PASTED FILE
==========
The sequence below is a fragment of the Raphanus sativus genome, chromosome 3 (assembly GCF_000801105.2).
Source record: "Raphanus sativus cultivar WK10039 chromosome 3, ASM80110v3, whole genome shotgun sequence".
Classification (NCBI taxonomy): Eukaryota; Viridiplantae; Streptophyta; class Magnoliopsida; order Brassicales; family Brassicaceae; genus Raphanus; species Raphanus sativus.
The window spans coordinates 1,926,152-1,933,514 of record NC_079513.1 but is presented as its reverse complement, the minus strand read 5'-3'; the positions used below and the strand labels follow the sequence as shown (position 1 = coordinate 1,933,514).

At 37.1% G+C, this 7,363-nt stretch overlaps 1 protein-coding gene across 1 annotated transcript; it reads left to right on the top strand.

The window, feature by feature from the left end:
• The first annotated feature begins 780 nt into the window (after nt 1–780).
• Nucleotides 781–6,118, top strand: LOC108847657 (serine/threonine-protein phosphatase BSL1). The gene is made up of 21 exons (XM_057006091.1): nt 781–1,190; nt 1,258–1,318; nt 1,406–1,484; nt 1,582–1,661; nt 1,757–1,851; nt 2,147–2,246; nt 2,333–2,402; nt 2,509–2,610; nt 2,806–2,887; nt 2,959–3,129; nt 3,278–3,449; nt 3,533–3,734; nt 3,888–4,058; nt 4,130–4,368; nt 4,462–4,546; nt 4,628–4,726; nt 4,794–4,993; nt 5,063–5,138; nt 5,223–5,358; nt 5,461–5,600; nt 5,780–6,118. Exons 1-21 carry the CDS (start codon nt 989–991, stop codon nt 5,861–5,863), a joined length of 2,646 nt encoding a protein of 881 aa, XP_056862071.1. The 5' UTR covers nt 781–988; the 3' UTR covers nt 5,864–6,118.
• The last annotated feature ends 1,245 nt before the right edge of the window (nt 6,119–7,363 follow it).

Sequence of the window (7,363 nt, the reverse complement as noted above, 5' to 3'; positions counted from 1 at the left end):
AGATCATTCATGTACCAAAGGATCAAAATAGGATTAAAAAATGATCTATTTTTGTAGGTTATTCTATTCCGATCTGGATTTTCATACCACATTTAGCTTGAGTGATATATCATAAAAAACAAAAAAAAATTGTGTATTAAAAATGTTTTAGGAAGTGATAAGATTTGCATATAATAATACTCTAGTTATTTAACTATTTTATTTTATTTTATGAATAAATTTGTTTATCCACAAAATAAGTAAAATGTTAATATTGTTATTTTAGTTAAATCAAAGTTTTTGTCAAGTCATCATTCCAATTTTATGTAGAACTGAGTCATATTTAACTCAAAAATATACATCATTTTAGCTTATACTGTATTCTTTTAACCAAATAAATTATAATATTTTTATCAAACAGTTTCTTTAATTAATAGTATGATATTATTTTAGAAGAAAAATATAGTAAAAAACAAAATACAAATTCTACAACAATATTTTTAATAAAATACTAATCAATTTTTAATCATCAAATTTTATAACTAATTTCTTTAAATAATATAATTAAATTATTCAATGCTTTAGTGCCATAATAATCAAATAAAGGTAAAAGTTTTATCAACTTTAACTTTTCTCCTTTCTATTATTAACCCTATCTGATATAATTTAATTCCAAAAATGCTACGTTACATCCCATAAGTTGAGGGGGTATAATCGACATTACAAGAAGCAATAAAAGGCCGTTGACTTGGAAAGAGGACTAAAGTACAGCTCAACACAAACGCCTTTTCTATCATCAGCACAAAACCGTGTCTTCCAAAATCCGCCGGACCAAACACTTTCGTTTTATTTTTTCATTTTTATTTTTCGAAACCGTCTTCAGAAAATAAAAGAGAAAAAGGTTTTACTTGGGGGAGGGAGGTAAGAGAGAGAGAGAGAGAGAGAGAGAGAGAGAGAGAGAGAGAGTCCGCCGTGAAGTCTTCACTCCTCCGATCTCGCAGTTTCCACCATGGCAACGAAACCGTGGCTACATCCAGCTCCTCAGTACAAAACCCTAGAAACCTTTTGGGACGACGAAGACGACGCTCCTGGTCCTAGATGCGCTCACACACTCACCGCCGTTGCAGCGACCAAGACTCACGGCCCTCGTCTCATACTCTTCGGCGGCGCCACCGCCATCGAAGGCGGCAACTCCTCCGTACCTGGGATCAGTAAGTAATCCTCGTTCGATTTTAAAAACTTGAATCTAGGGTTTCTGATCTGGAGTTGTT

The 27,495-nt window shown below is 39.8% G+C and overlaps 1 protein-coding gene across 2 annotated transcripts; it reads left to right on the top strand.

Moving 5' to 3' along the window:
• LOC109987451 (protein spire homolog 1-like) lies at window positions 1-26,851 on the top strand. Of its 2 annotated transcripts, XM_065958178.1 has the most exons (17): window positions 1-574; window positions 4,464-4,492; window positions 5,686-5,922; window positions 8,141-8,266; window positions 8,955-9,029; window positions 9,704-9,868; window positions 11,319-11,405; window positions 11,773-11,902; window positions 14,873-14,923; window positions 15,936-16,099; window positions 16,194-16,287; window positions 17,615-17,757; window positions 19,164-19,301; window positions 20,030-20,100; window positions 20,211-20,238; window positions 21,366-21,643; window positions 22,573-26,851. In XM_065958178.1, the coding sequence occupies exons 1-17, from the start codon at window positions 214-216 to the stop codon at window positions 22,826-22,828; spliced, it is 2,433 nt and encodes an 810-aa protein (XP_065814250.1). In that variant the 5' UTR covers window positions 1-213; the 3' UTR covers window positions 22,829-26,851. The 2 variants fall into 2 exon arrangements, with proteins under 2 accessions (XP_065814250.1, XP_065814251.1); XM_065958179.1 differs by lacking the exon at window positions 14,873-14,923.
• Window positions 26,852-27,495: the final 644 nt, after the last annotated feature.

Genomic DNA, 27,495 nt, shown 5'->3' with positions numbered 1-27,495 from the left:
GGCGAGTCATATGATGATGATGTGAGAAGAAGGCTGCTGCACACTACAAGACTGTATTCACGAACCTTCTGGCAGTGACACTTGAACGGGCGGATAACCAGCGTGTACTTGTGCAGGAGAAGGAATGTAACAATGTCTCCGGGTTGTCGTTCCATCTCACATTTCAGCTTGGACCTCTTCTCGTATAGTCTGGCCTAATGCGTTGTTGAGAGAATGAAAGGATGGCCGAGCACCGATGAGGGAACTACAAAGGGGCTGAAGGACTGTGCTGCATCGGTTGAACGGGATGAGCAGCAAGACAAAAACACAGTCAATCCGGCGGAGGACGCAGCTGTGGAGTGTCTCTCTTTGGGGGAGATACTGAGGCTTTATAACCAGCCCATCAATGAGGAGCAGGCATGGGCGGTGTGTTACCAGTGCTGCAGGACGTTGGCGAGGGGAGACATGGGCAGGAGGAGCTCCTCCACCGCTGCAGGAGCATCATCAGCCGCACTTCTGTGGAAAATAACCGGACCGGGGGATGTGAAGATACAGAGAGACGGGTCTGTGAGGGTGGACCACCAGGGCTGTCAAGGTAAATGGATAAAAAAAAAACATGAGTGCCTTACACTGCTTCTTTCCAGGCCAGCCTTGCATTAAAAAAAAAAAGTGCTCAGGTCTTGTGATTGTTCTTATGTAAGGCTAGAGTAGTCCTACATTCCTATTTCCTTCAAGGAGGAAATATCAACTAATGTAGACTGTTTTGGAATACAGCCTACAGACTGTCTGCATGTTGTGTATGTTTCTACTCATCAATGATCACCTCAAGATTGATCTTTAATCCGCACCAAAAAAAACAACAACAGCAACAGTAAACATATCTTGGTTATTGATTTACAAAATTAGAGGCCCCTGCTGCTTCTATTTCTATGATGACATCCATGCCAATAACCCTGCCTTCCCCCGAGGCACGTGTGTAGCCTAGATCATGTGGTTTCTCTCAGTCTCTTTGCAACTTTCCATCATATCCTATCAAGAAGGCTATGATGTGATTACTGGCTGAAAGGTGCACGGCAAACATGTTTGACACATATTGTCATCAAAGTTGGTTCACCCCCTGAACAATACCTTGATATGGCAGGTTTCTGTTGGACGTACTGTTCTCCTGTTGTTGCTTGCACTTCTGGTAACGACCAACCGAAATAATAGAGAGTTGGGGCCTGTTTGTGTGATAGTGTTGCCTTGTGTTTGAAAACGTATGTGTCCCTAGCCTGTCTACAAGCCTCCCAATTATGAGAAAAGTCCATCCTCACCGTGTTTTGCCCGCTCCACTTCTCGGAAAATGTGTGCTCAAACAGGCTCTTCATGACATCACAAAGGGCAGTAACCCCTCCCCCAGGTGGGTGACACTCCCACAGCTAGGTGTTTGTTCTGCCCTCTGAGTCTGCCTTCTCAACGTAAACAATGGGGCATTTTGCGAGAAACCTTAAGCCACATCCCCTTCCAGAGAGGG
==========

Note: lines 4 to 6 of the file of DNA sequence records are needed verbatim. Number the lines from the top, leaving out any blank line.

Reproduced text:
The window spans coordinates 1,926,152-1,933,514 of record NC_079513.1 but is presented as its reverse complement, the minus strand read 5'-3'; the positions used below and the strand labels follow the sequence as shown (position 1 = coordinate 1,933,514).

At 37.1% G+C, this 7,363-nt stretch overlaps 1 protein-coding gene across 1 annotated transcript; it reads left to right on the top strand.

The window, feature by feature from the left end: